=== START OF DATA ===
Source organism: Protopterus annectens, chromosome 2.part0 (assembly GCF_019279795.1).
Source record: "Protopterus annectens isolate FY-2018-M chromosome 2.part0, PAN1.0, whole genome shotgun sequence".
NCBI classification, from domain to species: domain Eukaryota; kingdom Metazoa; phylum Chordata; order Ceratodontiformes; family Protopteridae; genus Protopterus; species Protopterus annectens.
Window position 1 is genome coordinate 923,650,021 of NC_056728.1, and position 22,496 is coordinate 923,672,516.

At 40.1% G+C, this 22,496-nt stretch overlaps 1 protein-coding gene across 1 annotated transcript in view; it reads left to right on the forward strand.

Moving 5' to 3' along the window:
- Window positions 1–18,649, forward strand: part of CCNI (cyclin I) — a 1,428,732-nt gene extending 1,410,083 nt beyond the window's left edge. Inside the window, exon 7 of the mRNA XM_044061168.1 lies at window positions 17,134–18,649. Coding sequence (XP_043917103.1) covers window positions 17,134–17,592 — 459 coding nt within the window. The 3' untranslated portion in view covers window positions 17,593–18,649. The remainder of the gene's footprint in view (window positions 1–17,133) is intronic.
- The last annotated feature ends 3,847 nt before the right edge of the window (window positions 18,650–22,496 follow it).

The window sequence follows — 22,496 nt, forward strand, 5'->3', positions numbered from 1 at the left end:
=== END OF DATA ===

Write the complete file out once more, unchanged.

Source organism: Protopterus annectens, chromosome 2.part0 (assembly GCF_019279795.1).
Source record: "Protopterus annectens isolate FY-2018-M chromosome 2.part0, PAN1.0, whole genome shotgun sequence".
NCBI classification, from domain to species: domain Eukaryota; kingdom Metazoa; phylum Chordata; order Ceratodontiformes; family Protopteridae; genus Protopterus; species Protopterus annectens.
Window position 1 is genome coordinate 923,650,021 of NC_056728.1, and position 22,496 is coordinate 923,672,516.

At 40.1% G+C, this 22,496-nt stretch overlaps 1 protein-coding gene across 1 annotated transcript in view; it reads left to right on the forward strand.

Moving 5' to 3' along the window:
- Window positions 1–18,649, forward strand: part of CCNI (cyclin I) — a 1,428,732-nt gene extending 1,410,083 nt beyond the window's left edge. Inside the window, exon 7 of the mRNA XM_044061168.1 lies at window positions 17,134–18,649. Coding sequence (XP_043917103.1) covers window positions 17,134–17,592 — 459 coding nt within the window. The 3' untranslated portion in view covers window positions 17,593–18,649. The remainder of the gene's footprint in view (window positions 1–17,133) is intronic.
- The last annotated feature ends 3,847 nt before the right edge of the window (window positions 18,650–22,496 follow it).

The window sequence follows — 22,496 nt, forward strand, 5'->3', positions numbered from 1 at the left end: